In the third part of this series examining vendors’ SDN products, I discuss Juniper’s network overlay approach and three other vendor strategies for tackling software-defined networking.
In my last post in this continuing series on vendors’ SDN strategies, I looked at SDN products from Cisco, Arista, and HP. In this blog post, I will examine the various ways Juniper, Dell, Brocade, and Alcatel-Lucent/Nuage approach software-defined networking.
In the second part of this series examining vendors’ SDN products, I look at Cisco ACI, Arista’s programmable approach, and HP’s commitment to OpenFlow.
In the first part of this series on vendors’ SDN strategies, I discussed the SDN landscape and the most recent InformationWeek SDN Survey, which showed that most vendors have a long way to go when it comes to explaining their SDN plans. In this post, I’ll examine SDN products from Cisco, Arista, and HP.
It’s a land grab in the software-defined networking market, with heavyweights and startups rolling out an array of technologies for automating the network.
While software-defined networking is key to every networking vendor’s product strategy, that doesn’t mean IT is buying the message. In fact, InformationWeek’s most recent SDN Survey shows that most vendors earn a failing grade when it comes to explaining their plans.
Read more about the SDN market and vendor positioning…
Silicon is the darling of the storage world: Out with spinning disks, in with flash chips. There is a lot to like about solid-state storage. It offers faster I/O, lower latency and power consumption, and instant-on from sleep states for lightning-fast access to cold data, all from smaller components easily adapted to a variety of form factors. Indeed, flash memory’s miniscule use of space and power are a key enabler of mobile devices and the reason SSDs are displacing HDDs in most laptops.
But in datacenters, where storage requirements are measured in petabytes, not terabytes, flash must be used opportunistically. Despite the claims of some solid-state proponents, the all-flash datacenter is still years from becoming a reality, as described in InformationWeek’s 2014 State of Storage report. But the price per bit differential between flash and disk is narrowing, albeit from a very wide gap, meaning it’s rational and economical to use SSDs in more and more applications.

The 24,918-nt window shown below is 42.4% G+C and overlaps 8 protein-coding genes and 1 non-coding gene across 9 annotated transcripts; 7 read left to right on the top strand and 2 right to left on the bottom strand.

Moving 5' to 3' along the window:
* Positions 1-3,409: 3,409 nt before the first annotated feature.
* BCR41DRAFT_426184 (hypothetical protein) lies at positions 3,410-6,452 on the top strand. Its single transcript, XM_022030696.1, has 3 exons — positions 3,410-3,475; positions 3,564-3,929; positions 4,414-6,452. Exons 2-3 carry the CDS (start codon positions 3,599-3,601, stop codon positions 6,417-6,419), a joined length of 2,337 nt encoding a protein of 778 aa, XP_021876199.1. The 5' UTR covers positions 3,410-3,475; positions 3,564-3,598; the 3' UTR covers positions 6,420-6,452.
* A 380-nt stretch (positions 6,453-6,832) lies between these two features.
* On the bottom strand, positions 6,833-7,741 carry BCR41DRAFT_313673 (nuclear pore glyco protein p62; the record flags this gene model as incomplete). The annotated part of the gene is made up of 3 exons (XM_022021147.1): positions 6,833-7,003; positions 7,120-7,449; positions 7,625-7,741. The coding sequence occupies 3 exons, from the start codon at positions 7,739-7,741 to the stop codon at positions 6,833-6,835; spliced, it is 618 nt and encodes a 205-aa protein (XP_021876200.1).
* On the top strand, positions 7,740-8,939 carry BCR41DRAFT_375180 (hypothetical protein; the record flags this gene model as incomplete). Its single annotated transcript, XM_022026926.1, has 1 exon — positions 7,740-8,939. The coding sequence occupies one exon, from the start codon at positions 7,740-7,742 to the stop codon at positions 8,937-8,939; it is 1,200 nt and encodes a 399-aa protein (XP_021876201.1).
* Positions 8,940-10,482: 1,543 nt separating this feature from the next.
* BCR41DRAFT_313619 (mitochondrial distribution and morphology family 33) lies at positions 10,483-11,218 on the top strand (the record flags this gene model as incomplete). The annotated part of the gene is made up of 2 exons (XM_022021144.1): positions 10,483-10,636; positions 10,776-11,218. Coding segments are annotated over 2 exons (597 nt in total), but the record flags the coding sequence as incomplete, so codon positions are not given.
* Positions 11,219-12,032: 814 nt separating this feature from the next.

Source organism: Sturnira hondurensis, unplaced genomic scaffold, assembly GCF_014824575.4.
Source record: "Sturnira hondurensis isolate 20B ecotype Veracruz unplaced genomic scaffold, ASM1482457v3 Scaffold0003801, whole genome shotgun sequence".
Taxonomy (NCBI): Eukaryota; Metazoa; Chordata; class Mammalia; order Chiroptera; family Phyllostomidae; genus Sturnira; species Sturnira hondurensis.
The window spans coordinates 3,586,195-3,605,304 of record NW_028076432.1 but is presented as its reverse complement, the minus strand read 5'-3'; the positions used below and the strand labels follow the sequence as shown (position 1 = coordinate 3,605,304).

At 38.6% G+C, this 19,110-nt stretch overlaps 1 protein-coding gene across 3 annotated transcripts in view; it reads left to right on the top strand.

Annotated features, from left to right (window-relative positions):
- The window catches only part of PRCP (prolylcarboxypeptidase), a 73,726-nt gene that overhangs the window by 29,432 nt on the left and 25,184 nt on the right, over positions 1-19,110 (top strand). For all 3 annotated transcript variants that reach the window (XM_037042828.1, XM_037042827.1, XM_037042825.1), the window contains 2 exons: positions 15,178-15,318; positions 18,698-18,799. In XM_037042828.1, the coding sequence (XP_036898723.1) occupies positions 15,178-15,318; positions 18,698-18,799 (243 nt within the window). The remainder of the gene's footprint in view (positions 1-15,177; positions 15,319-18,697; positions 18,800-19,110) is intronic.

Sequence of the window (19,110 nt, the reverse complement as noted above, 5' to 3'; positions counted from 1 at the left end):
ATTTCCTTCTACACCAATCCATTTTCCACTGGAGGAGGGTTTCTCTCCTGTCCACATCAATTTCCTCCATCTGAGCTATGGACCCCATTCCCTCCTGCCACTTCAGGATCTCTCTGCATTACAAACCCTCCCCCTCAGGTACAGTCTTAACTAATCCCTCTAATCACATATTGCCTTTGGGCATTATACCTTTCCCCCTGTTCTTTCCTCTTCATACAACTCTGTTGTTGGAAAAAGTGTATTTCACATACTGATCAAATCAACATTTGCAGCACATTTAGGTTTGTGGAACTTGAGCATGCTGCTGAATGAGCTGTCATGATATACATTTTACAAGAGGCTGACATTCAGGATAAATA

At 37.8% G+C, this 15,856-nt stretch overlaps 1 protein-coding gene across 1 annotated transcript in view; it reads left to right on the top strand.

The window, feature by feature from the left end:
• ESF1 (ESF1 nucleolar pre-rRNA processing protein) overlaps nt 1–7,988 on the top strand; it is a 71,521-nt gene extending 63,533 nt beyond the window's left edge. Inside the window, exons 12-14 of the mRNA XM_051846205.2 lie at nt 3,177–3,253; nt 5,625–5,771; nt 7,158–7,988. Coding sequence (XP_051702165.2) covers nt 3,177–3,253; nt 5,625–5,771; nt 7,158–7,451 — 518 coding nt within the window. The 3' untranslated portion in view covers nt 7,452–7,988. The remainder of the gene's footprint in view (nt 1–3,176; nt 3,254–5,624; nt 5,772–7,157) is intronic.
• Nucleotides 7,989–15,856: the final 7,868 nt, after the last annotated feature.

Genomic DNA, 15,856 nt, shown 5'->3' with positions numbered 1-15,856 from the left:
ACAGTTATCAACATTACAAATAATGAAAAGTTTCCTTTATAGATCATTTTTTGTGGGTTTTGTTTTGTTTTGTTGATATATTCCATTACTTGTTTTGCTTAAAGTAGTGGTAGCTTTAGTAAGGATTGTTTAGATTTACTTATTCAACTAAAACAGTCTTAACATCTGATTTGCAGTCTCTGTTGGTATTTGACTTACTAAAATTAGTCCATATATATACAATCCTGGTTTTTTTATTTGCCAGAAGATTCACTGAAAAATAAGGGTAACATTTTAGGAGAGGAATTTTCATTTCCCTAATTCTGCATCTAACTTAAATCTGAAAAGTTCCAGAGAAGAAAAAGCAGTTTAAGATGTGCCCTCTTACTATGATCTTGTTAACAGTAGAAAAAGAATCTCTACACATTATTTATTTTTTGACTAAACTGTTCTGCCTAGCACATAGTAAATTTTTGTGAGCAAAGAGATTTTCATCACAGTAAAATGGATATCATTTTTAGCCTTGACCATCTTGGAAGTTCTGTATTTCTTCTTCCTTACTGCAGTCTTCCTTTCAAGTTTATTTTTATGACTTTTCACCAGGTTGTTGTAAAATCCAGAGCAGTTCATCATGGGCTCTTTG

The hunt for a missing Malaysian Flight 370 Boeing BA+1.15% 777 has transfixed the world for more than a week. For an aircraft of this size and sophistication to utterly vanish is unprecedented in the history of modern aviation. With little for investigators to work with, perhaps the most important piece of information hinting that this was no accident, but a deliberate act by someone on the plane, was provided by an aircraft data transmission system that is a nascent form of the Internet of Things (IoT). Indeed, this incident would be a 21st Century version of the Amelia Earhart mystery had it not been for automated systems designed to regularly send data from the plane via either ground stations or satellite uplinks, known in the aircraft business as ACARS.
The Malaysian Airlines incident, with investigators forced to rely on remotely collected data in lieu of actual physical evidence, highlights the varied uses, both intended and opportunistic, of telemetry that will be routinely collected and communicated from devices as small as your shoes and as large as aircraft and ocean liners and illustrates both the potential and unexpected consequences of the coming era of pervasive connectedness. Indeed, there is a lot more to IoT than fitness bands and smart smoke detectors.